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The Cube, Writing, Writing Craft, Writing Exercise

The Cube – Part 2

English: Underside of Metasequoia glyptostrobo...

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The day before yesterday I wrote about The Cube – A Writing Exercise. I´ve already worked through question number one of the exercise, and today I´ll work through question number to.

How does the item look? 

The leaf can look in many different ways. It is sometimes brown, but sometimes it is also full of colors; read, green, yellow and orange. Some leafs are looking sloppy, as if they just drowned in the rain. Other leafs look dry and hard – there is nothing in-between. They are full of ribs, looking like veins. The leafs edges are uneven. they can sometimes be broken. There is a stem beneath its body, and often there is something at the leaf that does not belong there, looking like some kind of rash. Some leafs are plain, they look dead, and other leafs are formed in different ways and look as if they would be chasing someone.

Discussion: How does your characters look in the stories you write? Are the all look-a-like or is there some difference? What does these characters represent in your stories? Are they all sloppy, or all looking as outsiders, or all looking as if they would be cut out of a fashion magazine? How do your characters look – dress, body language,  shoes (my mother always told me that it does not matter how you dress if your shoes don´t match the rest of you), how do they behave when eating, do they have any lines or birthmarks in their faces? From where did you get these ideas? How would you do to make the difference between your characters look even greater?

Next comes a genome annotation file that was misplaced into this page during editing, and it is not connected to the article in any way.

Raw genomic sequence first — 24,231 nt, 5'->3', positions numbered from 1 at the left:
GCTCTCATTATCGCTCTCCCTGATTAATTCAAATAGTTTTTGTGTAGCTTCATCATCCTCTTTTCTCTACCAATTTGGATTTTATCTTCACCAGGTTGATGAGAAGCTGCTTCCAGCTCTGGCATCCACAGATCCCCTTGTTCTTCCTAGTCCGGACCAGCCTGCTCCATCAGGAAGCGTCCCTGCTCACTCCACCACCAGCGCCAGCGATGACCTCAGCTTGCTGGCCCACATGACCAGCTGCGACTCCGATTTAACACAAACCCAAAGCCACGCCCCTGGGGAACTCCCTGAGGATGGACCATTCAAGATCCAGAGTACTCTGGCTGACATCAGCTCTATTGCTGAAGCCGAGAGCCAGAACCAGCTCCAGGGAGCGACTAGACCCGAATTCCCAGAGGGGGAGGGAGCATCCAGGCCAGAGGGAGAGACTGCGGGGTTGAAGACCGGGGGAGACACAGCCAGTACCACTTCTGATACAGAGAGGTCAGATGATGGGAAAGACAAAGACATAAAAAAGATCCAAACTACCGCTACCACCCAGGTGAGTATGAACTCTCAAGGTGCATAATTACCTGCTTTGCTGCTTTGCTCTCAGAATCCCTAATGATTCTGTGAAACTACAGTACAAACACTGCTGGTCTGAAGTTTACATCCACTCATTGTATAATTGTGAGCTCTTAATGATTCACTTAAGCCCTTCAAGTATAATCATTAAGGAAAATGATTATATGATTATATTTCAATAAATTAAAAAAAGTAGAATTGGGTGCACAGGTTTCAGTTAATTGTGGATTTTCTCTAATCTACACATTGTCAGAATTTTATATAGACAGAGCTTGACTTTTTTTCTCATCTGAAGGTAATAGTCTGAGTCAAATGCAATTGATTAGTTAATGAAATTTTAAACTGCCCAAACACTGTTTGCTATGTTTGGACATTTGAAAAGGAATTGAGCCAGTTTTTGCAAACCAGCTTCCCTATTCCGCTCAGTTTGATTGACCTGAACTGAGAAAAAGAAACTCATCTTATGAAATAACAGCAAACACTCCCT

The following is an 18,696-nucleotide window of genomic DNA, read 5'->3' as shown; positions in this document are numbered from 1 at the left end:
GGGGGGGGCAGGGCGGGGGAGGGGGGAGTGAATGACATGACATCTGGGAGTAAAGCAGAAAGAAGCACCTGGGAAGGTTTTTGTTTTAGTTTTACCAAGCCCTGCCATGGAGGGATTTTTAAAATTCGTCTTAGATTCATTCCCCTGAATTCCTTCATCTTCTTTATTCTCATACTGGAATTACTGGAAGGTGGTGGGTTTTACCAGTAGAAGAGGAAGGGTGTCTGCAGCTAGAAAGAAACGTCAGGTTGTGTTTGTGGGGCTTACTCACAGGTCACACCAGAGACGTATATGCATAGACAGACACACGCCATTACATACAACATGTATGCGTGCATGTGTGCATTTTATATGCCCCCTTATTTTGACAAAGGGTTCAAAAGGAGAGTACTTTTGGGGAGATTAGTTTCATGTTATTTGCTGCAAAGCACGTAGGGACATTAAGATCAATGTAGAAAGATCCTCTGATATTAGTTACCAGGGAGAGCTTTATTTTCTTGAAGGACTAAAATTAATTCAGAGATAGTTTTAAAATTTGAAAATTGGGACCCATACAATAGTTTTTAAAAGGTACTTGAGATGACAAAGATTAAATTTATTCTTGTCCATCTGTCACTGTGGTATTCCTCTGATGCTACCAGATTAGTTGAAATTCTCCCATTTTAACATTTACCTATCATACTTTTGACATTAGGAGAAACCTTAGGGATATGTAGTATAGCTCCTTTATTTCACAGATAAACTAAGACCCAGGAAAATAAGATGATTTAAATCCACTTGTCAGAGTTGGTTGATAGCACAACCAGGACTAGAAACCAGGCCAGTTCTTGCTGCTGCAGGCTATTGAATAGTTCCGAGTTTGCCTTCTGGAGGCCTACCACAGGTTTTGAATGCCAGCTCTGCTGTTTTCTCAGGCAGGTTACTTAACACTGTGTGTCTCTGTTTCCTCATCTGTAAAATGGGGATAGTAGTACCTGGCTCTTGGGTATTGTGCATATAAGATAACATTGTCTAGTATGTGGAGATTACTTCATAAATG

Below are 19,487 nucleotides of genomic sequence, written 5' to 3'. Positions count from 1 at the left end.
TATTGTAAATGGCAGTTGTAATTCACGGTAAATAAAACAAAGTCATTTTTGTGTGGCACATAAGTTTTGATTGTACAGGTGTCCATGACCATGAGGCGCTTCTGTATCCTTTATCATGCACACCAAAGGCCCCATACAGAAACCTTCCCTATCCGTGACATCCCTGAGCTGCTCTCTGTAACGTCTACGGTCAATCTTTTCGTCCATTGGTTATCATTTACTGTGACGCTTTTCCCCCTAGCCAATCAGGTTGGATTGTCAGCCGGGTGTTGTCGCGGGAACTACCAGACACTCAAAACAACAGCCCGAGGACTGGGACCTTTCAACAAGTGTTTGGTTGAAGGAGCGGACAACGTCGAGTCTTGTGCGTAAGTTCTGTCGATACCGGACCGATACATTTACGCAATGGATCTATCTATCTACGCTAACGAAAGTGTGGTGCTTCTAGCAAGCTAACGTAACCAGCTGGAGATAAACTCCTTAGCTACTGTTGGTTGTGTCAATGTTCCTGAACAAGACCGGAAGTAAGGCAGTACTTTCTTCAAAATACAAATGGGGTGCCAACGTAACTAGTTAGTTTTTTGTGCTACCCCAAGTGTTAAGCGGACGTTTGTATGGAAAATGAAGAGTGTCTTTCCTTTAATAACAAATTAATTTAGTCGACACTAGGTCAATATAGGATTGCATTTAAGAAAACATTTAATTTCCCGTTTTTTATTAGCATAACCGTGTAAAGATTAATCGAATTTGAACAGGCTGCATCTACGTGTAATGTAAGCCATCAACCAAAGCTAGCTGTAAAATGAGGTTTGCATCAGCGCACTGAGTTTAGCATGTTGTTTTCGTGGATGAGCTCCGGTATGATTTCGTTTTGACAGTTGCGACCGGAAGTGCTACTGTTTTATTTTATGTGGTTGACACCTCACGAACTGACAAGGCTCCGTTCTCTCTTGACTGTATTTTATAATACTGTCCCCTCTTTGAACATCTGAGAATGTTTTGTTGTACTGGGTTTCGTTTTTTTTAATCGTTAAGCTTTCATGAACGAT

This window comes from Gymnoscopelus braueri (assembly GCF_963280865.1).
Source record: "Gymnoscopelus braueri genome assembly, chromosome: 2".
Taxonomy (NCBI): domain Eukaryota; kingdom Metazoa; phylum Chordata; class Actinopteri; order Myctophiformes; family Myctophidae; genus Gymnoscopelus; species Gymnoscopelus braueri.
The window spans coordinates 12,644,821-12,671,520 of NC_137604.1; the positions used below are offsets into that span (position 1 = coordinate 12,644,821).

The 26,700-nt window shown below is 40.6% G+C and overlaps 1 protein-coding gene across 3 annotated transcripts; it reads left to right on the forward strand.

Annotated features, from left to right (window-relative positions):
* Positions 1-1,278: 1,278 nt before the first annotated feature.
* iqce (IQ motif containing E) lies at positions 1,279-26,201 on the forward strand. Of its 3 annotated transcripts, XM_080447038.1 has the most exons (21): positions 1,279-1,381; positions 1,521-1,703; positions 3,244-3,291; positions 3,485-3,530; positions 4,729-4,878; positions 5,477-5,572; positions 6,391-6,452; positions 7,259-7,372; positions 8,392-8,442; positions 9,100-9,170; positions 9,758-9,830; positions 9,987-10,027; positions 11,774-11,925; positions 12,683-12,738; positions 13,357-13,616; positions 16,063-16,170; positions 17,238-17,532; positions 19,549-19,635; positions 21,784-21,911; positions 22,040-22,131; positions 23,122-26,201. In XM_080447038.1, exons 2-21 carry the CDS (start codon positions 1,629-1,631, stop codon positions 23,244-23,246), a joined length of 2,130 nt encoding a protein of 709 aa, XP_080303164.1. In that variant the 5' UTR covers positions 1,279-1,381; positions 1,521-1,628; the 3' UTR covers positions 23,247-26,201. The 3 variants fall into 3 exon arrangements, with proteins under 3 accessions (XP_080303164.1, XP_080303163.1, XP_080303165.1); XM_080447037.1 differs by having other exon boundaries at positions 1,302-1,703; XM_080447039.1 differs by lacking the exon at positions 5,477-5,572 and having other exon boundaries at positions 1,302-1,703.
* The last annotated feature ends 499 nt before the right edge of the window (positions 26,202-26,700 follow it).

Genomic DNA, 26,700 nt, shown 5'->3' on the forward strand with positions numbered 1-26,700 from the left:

About Magdalena Wiklund

Leg. biomedicinsk analytiker och maker. Arbetar med transfusionsmedicin till vardags, forskar på antibiotikaresistens på fritiden. Jag skapade Sveriges största site för biomedicinska analytiker därför att detta verkligen är ett fantastiskt yrke som jag hoppas att fler ska intressera sig för.



  1. Pingback: The Cube – A Writing Exercise « Kaleidoscope - January 11, 2012

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